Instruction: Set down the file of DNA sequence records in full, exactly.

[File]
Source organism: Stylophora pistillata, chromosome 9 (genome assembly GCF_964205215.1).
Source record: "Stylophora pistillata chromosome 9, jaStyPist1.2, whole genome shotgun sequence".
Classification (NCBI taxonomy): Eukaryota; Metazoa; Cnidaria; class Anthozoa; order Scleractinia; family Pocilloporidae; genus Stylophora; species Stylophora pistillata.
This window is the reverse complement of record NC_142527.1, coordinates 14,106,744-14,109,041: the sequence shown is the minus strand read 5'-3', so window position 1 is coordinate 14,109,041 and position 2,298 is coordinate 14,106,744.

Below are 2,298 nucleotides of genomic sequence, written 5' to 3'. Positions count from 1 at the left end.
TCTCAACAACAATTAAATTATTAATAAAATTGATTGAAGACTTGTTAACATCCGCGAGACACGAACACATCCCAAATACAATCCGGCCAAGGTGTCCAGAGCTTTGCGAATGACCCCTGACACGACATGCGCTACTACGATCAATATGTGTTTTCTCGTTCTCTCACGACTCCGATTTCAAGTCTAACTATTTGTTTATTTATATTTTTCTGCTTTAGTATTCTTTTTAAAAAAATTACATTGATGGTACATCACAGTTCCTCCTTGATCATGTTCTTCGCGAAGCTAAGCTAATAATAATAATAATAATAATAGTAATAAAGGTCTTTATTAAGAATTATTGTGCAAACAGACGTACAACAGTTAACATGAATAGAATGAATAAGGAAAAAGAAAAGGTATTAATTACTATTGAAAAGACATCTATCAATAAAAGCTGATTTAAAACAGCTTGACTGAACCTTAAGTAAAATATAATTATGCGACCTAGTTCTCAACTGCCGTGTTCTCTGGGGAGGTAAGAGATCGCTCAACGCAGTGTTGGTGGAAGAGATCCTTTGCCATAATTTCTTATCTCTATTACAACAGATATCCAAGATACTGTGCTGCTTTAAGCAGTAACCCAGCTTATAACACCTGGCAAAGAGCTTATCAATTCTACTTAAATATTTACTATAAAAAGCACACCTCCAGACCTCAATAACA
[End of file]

Source organism: Stylophora pistillata, chromosome 9 (genome assembly GCF_964205215.1).
Source record: "Stylophora pistillata chromosome 9, jaStyPist1.2, whole genome shotgun sequence".
Classification (NCBI taxonomy): Eukaryota; Metazoa; Cnidaria; class Anthozoa; order Scleractinia; family Pocilloporidae; genus Stylophora; species Stylophora pistillata.
This window is the reverse complement of record NC_142527.1, coordinates 14,106,744-14,109,041: the sequence shown is the minus strand read 5'-3', so window position 1 is coordinate 14,109,041 and position 2,298 is coordinate 14,106,744.

Below are 2,298 nucleotides of genomic sequence, written 5' to 3'. Positions count from 1 at the left end.
TCTCAACAACAATTAAATTATTAATAAAATTGATTGAAGACTTGTTAACATCCGCGAGACACGAACACATCCCAAATACAATCCGGCCAAGGTGTCCAGAGCTTTGCGAATGACCCCTGACACGACATGCGCTACTACGATCAATATGTGTTTTCTCGTTCTCTCACGACTCCGATTTCAAGTCTAACTATTTGTTTATTTATATTTTTCTGCTTTAGTATTCTTTTTAAAAAAATTACATTGATGGTACATCACAGTTCCTCCTTGATCATGTTCTTCGCGAAGCTAAGCTAATAATAATAATAATAATAATAGTAATAAAGGTCTTTATTAAGAATTATTGTGCAAACAGACGTACAACAGTTAACATGAATAGAATGAATAAGGAAAAAGAAAAGGTATTAATTACTATTGAAAAGACATCTATCAATAAAAGCTGATTTAAAACAGCTTGACTGAACCTTAAGTAAAATATAATTATGCGACCTAGTTCTCAACTGCCGTGTTCTCTGGGGAGGTAAGAGATCGCTCAACGCAGTGTTGGTGGAAGAGATCCTTTGCCATAATTTCTTATCTCTATTACAACAGATATCCAAGATACTGTGCTGCTTTAAGCAGTAACCCAGCTTATAACACCTGGCAAAGAGCTTATCAATTCTACTTAAATATTTACTATAAAAAGCACACCTCCAGACCTCAATAACA